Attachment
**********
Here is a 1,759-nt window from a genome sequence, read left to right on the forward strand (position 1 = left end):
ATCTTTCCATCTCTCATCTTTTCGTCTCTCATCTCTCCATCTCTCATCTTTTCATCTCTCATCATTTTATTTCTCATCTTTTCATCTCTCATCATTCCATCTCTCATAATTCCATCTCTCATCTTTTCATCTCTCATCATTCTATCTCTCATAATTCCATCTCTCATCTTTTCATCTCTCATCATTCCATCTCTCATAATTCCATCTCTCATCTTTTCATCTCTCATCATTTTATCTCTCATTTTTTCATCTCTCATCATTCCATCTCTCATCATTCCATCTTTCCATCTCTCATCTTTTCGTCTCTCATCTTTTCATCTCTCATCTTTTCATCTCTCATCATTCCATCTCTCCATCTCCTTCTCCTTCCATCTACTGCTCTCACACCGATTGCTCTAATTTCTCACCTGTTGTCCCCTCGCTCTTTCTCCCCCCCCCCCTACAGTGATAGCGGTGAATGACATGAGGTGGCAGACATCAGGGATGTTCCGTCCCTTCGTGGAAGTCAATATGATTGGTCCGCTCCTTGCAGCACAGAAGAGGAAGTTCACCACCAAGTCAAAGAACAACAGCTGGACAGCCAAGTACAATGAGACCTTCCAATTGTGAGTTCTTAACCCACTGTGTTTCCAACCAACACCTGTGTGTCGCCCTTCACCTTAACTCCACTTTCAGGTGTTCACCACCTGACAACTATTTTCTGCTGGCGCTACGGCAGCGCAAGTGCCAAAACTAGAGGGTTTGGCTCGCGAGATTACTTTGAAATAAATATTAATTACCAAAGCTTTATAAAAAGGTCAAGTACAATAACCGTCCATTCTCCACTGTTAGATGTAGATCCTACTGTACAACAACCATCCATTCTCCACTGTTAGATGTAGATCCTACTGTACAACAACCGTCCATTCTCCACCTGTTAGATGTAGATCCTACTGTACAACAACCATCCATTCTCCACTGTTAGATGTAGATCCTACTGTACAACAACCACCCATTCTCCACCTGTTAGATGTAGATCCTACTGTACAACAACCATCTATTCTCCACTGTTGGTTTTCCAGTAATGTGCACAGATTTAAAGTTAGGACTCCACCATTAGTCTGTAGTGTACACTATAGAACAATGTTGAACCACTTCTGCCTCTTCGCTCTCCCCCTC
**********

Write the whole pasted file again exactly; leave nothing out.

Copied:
Here is a 1,759-nt window from a genome sequence, read left to right on the forward strand (position 1 = left end):
ATCTTTCCATCTCTCATCTTTTCGTCTCTCATCTCTCCATCTCTCATCTTTTCATCTCTCATCATTTTATTTCTCATCTTTTCATCTCTCATCATTCCATCTCTCATAATTCCATCTCTCATCTTTTCATCTCTCATCATTCTATCTCTCATAATTCCATCTCTCATCTTTTCATCTCTCATCATTCCATCTCTCATAATTCCATCTCTCATCTTTTCATCTCTCATCATTTTATCTCTCATTTTTTCATCTCTCATCATTCCATCTCTCATCATTCCATCTTTCCATCTCTCATCTTTTCGTCTCTCATCTTTTCATCTCTCATCTTTTCATCTCTCATCATTCCATCTCTCCATCTCCTTCTCCTTCCATCTACTGCTCTCACACCGATTGCTCTAATTTCTCACCTGTTGTCCCCTCGCTCTTTCTCCCCCCCCCCCTACAGTGATAGCGGTGAATGACATGAGGTGGCAGACATCAGGGATGTTCCGTCCCTTCGTGGAAGTCAATATGATTGGTCCGCTCCTTGCAGCACAGAAGAGGAAGTTCACCACCAAGTCAAAGAACAACAGCTGGACAGCCAAGTACAATGAGACCTTCCAATTGTGAGTTCTTAACCCACTGTGTTTCCAACCAACACCTGTGTGTCGCCCTTCACCTTAACTCCACTTTCAGGTGTTCACCACCTGACAACTATTTTCTGCTGGCGCTACGGCAGCGCAAGTGCCAAAACTAGAGGGTTTGGCTCGCGAGATTACTTTGAAATAAATATTAATTACCAAAGCTTTATAAAAAGGTCAAGTACAATAACCGTCCATTCTCCACTGTTAGATGTAGATCCTACTGTACAACAACCATCCATTCTCCACTGTTAGATGTAGATCCTACTGTACAACAACCGTCCATTCTCCACCTGTTAGATGTAGATCCTACTGTACAACAACCATCCATTCTCCACTGTTAGATGTAGATCCTACTGTACAACAACCACCCATTCTCCACCTGTTAGATGTAGATCCTACTGTACAACAACCATCTATTCTCCACTGTTGGTTTTCCAGTAATGTGCACAGATTTAAAGTTAGGACTCCACCATTAGTCTGTAGTGTACACTATAGAACAATGTTGAACCACTTCTGCCTCTTCGCTCTCCCCCTC